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Dog Allergies – From Causation to Treatment

Overview

Dog allergies happen when the immune system overreacts to something it perceives as a threat, when it is not. Itching skin from something as benign as laundry detergent, sneezing due to pollen in the air. There are two terms used to refer to the materials that cause a reaction, antigen and allergen. Antigen covers any thing that causes a reaction whereas allergen covers just air borne or ingested causes.

You can put antigens into three categories, what your dog eats (dyes, the actual food, additives, mites, preservatives), what your dog touches (fleas, certain soaps, materials, dust mites) and finally what your dog breathes (pollen, dander, preservatives from the deck, cigarette smoke, perfume, carpet underlay particles). It is quite possible for a dog to have allergies from more than one category and allergies are additive meaning the more they are exposed, the worse the symptoms become.

Common Dog Allergies

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Flea bites are the most common cause of dog allergies and they can lead to loss of hair, irritated skin and constant scratching that causes skin wounds. It is actually the flea saliva that their immune system is overreacting to. Other common dog allergies include beef, wheat, eggs, rice, dairy, pollen, chicken, corn, fish, yeast, pork, soybeans, rice and lamb.

Causes of Dog Allergies

As mentioned it is your dog's immune system overreacting to something. Normally the immune system protects against foreign bodies and reacts strongly against things like bad bacteria but it does not react to harmless materials like wheat or any of things mentioned already. In a dog with allergies when the immune system's white blood cells detect an allergen they release histamine. This leads to the capillaries dilating allowing blood vessels to leak fluid causing the area to be itchy, swollen and hot. Treatments involve blocking the histamine or the white blood cells.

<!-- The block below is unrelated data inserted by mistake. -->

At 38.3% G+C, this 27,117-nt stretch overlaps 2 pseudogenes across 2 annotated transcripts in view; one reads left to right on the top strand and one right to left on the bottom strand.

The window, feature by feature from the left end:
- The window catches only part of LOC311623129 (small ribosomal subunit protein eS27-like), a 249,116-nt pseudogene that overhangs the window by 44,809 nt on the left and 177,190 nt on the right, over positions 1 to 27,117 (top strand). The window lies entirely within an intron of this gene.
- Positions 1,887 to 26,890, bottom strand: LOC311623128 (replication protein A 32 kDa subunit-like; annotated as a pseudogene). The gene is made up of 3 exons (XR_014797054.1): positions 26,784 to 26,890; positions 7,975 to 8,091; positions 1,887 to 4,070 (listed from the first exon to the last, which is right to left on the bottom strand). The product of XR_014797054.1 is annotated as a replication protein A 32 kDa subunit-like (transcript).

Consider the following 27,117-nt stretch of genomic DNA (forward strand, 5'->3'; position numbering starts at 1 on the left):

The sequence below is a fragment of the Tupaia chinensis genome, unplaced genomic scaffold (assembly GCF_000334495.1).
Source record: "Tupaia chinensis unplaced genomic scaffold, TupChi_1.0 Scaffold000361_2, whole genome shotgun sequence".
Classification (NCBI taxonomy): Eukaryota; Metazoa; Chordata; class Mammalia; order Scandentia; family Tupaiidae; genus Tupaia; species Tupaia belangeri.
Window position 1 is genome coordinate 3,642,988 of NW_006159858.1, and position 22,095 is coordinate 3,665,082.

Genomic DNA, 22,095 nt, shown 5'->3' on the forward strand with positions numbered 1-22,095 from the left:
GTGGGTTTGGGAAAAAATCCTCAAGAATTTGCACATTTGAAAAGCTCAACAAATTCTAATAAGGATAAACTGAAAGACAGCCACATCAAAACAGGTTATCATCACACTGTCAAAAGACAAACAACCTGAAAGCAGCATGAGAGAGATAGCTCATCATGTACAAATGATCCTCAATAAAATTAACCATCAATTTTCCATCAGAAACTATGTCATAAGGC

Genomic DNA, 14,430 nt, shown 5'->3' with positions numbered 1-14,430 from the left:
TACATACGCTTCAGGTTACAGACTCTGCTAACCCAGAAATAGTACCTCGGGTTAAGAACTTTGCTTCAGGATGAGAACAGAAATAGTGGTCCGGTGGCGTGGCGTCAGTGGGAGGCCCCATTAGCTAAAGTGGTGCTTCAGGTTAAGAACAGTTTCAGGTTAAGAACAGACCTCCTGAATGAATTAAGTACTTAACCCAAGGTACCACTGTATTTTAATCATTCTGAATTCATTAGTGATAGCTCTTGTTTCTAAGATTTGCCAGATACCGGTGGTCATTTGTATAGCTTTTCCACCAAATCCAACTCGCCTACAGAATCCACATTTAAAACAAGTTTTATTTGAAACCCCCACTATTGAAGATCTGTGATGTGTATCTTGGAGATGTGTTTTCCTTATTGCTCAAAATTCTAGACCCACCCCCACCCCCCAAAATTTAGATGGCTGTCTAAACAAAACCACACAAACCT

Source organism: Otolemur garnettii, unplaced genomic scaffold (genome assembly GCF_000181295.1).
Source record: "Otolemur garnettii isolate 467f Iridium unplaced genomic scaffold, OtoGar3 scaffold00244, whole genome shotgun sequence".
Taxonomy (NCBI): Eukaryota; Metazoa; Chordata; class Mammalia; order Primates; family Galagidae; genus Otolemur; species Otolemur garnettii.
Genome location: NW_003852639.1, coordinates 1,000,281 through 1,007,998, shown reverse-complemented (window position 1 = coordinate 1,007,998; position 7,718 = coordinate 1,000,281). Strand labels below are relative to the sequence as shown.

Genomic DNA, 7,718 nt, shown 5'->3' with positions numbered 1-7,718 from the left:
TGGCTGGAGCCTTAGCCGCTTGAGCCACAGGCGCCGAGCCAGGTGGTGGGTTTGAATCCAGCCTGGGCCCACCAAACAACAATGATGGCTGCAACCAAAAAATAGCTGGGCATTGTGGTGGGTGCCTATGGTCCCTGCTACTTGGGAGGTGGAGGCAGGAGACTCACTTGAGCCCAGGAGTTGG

What Breeds are More Affected?

Scottish Terriers

Labrador Retrievers

English Setters

Boston Terriers

Pugs

Golden Retrievers

Irish Setters

Cocker Spaniels

Dalmations

Cairn Terriers

Bulldogs

Collies

Fox Terriers

Miniature Schnauzers

Wheaton Terriers

Boxers

Shar Peis

Sealyham Terriers

Dachshunds

Lhasa Apso

West Highland White Terriers

Senior dogs are the least affected because their white blood cells are not as efficient at releasing histamine. As a dog ages and enters its senior years its symptoms well lessen.

Symptoms to Look For

The most common symptom is itching causing the dog to scratch. The most usual areas affected are the ears, feet, groin, eyes, anus, and arm pits. The dog may shake his head, bottom scoot, bite or scratch their belly and rub their face. The scratching can cause skin damage and yeast can grow leading to complications like Malassezia dermatitis which also has a bad odor or ear infections that lead to bad bacteria multiplying. Other symptoms include vomiting, gas and diarrhea.